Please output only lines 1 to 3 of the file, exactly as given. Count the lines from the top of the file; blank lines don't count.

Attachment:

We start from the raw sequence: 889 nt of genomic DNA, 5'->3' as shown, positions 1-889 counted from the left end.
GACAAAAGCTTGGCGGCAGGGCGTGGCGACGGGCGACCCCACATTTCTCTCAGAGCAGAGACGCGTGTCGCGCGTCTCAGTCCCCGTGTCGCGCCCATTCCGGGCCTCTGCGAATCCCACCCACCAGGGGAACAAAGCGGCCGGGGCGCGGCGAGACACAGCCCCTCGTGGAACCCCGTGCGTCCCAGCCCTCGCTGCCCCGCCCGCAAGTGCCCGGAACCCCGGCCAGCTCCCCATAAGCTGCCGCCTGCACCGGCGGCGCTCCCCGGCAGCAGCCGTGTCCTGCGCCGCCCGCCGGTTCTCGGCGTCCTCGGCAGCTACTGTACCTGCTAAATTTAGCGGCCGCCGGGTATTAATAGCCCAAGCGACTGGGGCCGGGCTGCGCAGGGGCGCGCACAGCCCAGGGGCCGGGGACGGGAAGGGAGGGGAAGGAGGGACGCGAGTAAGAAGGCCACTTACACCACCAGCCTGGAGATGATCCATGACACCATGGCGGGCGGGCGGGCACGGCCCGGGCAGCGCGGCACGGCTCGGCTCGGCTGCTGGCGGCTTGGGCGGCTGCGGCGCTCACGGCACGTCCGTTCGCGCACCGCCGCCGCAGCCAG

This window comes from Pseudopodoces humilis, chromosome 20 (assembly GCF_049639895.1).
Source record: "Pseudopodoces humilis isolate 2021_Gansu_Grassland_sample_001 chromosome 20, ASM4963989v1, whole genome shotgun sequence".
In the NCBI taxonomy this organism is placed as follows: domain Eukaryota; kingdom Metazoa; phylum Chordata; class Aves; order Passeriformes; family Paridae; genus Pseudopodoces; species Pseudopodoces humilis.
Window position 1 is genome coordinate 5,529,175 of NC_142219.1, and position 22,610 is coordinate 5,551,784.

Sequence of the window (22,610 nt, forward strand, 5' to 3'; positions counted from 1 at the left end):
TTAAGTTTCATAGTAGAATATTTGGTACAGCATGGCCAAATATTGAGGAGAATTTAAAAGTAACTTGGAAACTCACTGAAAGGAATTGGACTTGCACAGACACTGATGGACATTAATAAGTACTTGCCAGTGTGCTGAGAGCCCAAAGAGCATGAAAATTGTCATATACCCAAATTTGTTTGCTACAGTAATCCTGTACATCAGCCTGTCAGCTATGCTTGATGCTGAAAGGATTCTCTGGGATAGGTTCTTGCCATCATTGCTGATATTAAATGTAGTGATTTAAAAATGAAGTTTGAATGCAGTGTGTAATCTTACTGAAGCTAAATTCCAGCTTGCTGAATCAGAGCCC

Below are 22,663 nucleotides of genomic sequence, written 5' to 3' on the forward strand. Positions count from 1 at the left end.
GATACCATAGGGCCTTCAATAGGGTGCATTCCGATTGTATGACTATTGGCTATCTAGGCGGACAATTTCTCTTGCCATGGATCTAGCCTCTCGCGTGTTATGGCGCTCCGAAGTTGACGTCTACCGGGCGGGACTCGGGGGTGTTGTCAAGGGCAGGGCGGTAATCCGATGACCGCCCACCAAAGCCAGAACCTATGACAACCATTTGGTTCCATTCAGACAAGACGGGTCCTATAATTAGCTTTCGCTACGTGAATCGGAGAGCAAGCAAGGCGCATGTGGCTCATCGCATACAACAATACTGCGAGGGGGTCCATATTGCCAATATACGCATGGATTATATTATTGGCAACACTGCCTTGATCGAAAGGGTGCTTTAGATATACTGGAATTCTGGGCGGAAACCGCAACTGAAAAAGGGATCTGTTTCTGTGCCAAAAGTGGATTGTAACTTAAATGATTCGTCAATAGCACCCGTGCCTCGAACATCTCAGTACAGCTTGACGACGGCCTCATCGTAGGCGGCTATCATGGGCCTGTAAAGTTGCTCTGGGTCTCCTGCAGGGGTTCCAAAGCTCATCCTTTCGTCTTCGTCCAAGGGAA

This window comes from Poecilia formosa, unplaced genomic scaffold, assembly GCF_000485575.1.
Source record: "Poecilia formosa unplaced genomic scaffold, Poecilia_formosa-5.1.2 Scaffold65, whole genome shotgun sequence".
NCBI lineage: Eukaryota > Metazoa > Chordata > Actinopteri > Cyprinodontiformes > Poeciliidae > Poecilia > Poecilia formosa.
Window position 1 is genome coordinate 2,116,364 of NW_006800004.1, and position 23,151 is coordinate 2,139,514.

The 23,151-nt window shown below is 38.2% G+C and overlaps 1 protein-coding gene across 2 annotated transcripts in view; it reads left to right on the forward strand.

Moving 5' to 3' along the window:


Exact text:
We start from the raw sequence: 889 nt of genomic DNA, 5'->3' as shown, positions 1-889 counted from the left end.
GACAAAAGCTTGGCGGCAGGGCGTGGCGACGGGCGACCCCACATTTCTCTCAGAGCAGAGACGCGTGTCGCGCGTCTCAGTCCCCGTGTCGCGCCCATTCCGGGCCTCTGCGAATCCCACCCACCAGGGGAACAAAGCGGCCGGGGCGCGGCGAGACACAGCCCCTCGTGGAACCCCGTGCGTCCCAGCCCTCGCTGCCCCGCCCGCAAGTGCCCGGAACCCCGGCCAGCTCCCCATAAGCTGCCGCCTGCACCGGCGGCGCTCCCCGGCAGCAGCCGTGTCCTGCGCCGCCCGCCGGTTCTCGGCGTCCTCGGCAGCTACTGTACCTGCTAAATTTAGCGGCCGCCGGGTATTAATAGCCCAAGCGACTGGGGCCGGGCTGCGCAGGGGCGCGCACAGCCCAGGGGCCGGGGACGGGAAGGGAGGGGAAGGAGGGACGCGAGTAAGAAGGCCACTTACACCACCAGCCTGGAGATGATCCATGACACCATGGCGGGCGGGCGGGCACGGCCCGGGCAGCGCGGCACGGCTCGGCTCGGCTGCTGGCGGCTTGGGCGGCTGCGGCGCTCACGGCACGTCCGTTCGCGCACCGCCGCCGCAGCCAG

This window comes from Pseudopodoces humilis, chromosome 20 (assembly GCF_049639895.1).